CEO, Managing Editor

What Happened To Certain Slot Machines In Las Vegas?

I love this newsletter and look forward to reading every issue. You all do a great job and it’s greatly appreciated. My husband and I love Vegas. I am really happy that you’re doing articles on slot machines now because I love finding out about the new slot machine games before visiting Vegas.

My question on the slot machines is what happened to the Soul Train slot machines? I was reading about the slot machine before I visited Vegas, and was looking for the machine and never found it. What happened? Did the slot machine every hit the floor? I thought it would’ve been great fun, very nostalgic and I was really looking forward to playing it. If this slot machine is in Vegas, can you tell me where to play it? Thanks in advance, and keep up the good work on the newsletter.

Ted Responds:

Hats off to our gaming writer Victor Royer who has published more books on gaming than I have fingers or toes to count! (See Victor H. Royer books on Amazon). His new book on all the latest slots is just about to come out. We’ll be letting everybody know about it and giving away a few autographed copies as well!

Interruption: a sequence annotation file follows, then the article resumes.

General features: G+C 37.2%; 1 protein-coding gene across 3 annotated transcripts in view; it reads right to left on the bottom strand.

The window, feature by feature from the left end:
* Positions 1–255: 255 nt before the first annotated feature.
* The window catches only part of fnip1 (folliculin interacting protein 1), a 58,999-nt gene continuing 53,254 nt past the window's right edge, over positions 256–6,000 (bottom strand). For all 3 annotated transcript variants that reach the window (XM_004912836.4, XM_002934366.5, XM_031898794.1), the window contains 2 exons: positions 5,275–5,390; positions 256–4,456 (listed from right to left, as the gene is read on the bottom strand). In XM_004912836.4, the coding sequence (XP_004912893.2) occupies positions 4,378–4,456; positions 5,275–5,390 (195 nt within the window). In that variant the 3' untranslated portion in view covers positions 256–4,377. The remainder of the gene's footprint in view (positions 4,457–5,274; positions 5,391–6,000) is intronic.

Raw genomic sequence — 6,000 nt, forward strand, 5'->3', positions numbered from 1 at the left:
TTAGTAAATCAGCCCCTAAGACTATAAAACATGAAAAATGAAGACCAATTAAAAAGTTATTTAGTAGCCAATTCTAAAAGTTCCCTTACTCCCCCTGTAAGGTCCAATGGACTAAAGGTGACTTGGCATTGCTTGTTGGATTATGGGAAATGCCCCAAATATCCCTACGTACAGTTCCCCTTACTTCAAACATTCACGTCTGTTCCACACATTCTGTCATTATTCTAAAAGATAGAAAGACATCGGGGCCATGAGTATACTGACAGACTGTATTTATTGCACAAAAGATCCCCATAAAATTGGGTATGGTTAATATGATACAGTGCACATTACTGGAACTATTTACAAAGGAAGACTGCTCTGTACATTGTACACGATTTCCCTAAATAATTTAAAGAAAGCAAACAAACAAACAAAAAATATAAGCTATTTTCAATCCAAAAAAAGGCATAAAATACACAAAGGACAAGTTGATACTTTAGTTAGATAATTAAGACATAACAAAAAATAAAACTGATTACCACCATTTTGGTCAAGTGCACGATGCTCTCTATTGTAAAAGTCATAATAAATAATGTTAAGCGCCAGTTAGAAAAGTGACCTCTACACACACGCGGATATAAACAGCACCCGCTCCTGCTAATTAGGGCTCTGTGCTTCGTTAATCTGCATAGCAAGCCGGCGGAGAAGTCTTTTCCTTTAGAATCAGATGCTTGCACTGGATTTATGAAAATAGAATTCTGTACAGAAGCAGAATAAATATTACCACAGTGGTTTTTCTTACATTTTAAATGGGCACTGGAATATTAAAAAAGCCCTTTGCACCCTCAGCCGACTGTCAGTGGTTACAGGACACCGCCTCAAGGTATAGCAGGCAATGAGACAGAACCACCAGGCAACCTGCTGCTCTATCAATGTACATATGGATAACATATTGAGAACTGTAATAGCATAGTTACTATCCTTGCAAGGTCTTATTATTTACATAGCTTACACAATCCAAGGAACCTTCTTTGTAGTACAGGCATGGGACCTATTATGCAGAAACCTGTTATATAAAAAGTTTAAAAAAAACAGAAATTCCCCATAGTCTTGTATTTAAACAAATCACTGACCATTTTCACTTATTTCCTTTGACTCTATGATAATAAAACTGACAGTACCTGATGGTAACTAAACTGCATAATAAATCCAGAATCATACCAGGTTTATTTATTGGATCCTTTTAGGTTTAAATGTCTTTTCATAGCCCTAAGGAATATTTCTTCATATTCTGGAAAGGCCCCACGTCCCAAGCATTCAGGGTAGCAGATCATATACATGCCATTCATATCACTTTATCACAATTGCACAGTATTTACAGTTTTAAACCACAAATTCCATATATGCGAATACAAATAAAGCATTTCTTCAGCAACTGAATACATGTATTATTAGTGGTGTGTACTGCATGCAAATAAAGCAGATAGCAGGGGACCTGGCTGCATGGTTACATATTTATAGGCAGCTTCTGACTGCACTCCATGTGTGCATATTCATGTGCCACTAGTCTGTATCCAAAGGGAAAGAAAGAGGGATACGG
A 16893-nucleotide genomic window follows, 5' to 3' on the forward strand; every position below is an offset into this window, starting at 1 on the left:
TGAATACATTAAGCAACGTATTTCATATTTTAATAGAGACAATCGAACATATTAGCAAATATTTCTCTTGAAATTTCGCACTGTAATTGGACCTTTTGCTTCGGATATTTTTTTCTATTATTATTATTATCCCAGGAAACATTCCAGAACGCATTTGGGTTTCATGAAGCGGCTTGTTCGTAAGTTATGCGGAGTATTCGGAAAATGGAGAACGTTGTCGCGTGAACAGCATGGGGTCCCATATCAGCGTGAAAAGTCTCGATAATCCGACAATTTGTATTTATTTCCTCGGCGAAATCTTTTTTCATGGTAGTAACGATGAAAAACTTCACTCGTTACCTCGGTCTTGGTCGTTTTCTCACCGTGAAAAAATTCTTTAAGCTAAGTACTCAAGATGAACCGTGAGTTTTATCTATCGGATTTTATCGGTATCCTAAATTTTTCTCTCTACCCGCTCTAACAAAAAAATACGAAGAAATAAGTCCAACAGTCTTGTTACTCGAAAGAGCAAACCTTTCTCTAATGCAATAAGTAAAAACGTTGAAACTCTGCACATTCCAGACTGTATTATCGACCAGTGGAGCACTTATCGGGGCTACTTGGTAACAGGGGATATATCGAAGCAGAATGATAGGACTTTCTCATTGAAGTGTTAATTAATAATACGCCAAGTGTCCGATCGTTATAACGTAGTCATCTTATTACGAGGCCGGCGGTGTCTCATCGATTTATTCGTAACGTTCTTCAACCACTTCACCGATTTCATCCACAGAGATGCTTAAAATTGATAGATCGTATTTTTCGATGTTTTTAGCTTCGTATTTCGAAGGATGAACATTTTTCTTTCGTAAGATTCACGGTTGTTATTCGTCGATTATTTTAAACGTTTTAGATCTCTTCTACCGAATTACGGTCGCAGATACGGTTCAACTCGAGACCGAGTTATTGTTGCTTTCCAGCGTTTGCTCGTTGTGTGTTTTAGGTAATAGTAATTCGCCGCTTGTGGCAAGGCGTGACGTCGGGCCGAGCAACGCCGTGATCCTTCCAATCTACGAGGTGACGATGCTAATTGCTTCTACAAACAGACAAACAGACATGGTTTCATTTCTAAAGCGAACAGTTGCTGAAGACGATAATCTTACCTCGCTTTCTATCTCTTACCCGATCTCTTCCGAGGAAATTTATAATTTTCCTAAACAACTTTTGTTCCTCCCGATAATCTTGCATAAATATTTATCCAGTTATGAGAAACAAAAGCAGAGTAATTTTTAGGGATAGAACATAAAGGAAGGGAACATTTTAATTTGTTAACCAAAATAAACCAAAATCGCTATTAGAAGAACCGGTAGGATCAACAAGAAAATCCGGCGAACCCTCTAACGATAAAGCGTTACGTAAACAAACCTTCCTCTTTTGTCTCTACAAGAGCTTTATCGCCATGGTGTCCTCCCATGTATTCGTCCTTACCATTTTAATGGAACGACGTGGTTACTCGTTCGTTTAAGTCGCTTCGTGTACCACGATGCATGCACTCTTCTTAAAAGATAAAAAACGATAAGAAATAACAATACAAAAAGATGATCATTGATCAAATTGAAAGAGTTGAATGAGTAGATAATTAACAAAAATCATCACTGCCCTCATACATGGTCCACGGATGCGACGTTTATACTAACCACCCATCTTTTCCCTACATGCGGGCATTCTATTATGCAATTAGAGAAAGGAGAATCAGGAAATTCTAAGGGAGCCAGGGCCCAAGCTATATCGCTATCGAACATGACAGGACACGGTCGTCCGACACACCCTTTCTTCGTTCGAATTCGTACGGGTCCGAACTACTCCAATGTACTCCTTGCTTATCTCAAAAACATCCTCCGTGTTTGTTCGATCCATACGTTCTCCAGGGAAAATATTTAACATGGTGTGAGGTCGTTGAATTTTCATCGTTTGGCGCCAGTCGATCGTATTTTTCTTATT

By the way, you can read everything Victor has written for us at our Las Vegas Gambling

Soul Train was introduced in 2005. I’m not sure how widely it was distributed. Here’s how it works: The big gaming companies (the ones that own lots of casinos especially) will look at various slot machines which are in production and decide which ones they are going to buy and give a a try. Then, they put them on the casino floor. A slot idea may sound like a home run in theory, but turn out to be a dud. (From what I understand, a Clint Eastwood slot theme was expected to do very well and bombed). Others take off unexpectedly. As you may imagine, the ones that do well get more floor space while others are phased out.

Even if a slot is successful, it will often run its course as people gravitate to the newest games. Only a few games (Wheel Of Fortune comes to mind) seem to last forever. So, casinos will sell the slot to another casino (usually one of the older properties or downtown or now in other parts of the U.S. and even world) where the game will live on a few more years.

The odds of a game being around 5 years later aren’t that great. Having said that, maybe I just haven’t seen them. (I profess to be more of a table game player). Readers… if you know of a casino that still has Soul Train slots, please comment below!

Ted Newkirk
CEO, Managing Editor

Where Are The Las Vegas Slots That Actually Still Pay Real Coins?

First let me say I love your newsletter. I look forward to every one of them.